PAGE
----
The board of regents approved five new degree programs at UGA late last year. Columns talked to Dale Threadgill, Faculty of Engineering director, about the degrees and what they mean for the university.
Columns: What are the new degrees that were recently approved by the board of regents?
Threadgill: The board of regents approved three new bachelor of science degrees in biochemical engineering, computer systems engineering and environmental engineering, respectively. Master of science degrees were also approved for biochemical engineering and environmental engineering.
Columns: Why did the university seek to add these degrees now?
Threadgill: Faculty and administrators recognized the need to leverage our research strengths as a way of increasing external funding and providing service to the state in an innovative, dynamic way.
Columns: And these were the best new engineering directions for UGA?
Threadgill: In symposia during 2000 and 2001, we received input from deans and department heads around campus as well as those of other institutions and advisers from government and industry. The idea of comprehensive engineering began to take shape as a way to synergize what we do best at UGA with some emerging areas in science and engineering. By expanding our research enterprise, we produce a greater return for the state’s investment in the university system. These new degrees grew out of program areas identified in those symposia.
Columns: Why does UGA need comprehensive engineering?
Threadgill: Precisely because of all of our past investment in biological sciences, in computer science, in environmental design, in imaging, in building our nanotechnology -capabilities. To take advantage of the opportunities these investments have created for our faculty, they need to be able to functionalize and find applications for their research, and engineering expertise is the key to that effort.
Columns: But aren’t degrees aimed primarily at students?
Threadgill: Degree programs are essential to a top tier research program and vice versa. The best students and the best faculty are both attracted by opportunity. Part of what we’re doing is engineering the UGA way and offering our students the opportunity to learn in a collaborative, interdisciplinary environment will only increase the appeal of our programs. Our current engineering grads already have a sterling reputation for well-roundedness and innovative thinking; we want to broaden this pool by creating wider opportunities for more engineering students and, by implication, greater access to engineering education for the citizens of Georgia.
Columns: Doesn’t the state of Georgia already have an engineering school?
Threadgill: It does and a very highly regarded one. The land-grant mission remains our focus and it’s crucial for Georgia that engineering in our state evolve in the liberal arts environment of UGA, along with business, law, journalism, pharmacy and the hard sciences. This is a unique approach, specifically tailored to UGA.
Columns: Will these new programs mean new faculty, new buildings?
Threadgill: Because the degrees are just one step in the process of creating comprehensive engineering, we’re already well along the path. The Faculty of Engineering, a university-wide academic unit, was created in 2001 to allow faculty from across campus to contribute to engineering and advance their teaching and research. Joint–appointments have been hired and new faculty lines have been identified; we have also made strategic investments in new lab facilities in existing buildings. All of these will work in concert as the new degrees come on line to expand our research and instruction capacities and thereby enhance extramural funding as we build a responsive, innovative engineering program.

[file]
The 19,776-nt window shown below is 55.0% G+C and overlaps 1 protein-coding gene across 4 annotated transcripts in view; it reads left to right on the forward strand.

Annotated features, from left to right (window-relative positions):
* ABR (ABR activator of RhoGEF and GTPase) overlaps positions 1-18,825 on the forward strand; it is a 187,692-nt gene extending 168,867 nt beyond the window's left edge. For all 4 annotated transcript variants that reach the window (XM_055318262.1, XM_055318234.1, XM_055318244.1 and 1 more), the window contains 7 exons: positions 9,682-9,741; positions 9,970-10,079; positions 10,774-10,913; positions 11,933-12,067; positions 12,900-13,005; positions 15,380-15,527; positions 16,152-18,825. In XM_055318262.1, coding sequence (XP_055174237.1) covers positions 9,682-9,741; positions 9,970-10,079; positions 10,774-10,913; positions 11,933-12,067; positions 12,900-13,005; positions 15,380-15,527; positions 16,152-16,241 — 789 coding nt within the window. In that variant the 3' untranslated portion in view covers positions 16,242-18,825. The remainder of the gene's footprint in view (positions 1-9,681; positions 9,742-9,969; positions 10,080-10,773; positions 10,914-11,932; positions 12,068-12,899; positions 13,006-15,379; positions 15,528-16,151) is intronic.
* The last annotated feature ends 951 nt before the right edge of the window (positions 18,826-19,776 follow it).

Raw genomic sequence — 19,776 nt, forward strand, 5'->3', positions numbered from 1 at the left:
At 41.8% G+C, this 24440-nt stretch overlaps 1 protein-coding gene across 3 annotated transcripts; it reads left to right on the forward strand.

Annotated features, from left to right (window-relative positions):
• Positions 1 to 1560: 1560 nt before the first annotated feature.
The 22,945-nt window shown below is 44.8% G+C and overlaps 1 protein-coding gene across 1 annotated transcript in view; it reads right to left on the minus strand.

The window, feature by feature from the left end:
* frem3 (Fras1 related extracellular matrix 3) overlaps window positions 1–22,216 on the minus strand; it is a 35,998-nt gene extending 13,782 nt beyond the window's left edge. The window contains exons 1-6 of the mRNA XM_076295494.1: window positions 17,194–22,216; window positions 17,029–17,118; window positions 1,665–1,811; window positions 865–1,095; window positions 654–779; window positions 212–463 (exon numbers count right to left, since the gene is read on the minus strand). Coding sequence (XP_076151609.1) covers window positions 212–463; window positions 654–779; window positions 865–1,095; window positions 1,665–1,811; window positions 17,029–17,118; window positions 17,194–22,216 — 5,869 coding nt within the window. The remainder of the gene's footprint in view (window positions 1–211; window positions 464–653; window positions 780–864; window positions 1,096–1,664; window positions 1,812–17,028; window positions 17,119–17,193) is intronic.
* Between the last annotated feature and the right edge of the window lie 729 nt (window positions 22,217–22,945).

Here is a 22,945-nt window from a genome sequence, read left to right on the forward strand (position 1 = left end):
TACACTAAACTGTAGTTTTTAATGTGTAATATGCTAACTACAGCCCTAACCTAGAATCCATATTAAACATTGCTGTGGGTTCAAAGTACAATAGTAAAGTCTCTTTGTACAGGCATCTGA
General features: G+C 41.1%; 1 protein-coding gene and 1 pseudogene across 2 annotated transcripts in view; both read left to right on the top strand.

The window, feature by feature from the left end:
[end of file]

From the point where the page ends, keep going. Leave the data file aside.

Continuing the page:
Columns: So, UGA is expanding engineering to bring in more -funding?
Threadgill: That’s one perspective, but take a case in point: the UGA biorefinery. This is a multidimensional project to find answers to some our state’s most pressing problems—environmental degradation, economic development and renewable energy. What one entity could bring together these various issues, let alone provide a track by which they can be simultaneously and effectively pursued? Using work from chemistry and nanotechnology, UGA engineering will demonstrate their fuel cell using hydrogen from biomass while soil scientists test the char byproduct as a soil amendment fertilizer, all of which add value to Georgia’s vast forests. So we want to create synergy among the many things UGA already does well and expand our capacity for doing this; one result will be increased extramural funding.
Columns: When will students be able to enroll in environmental engineering classes?
Threadgill: They can start right now by preparing with the necessary math and science prerequisites. Environmental engineering is already an area of emphasis in our existing program and faculty from the Institute of Ecology and the School of Environment and Design are working with engineering colleagues to design new courses further integrating these disciplines.
Columns: Anything to add?
Threadgill: Just to commend all those from every level of the university for this effort and prepare them for the work that lies ahead. As Georgia’s flagship institution, we must be able to anticipate the needs of the state and work to its every advantage. These degrees reflect planning and passion towards those ends from President Adams on down and they reaffirm our commitment to the citizens of Georgia.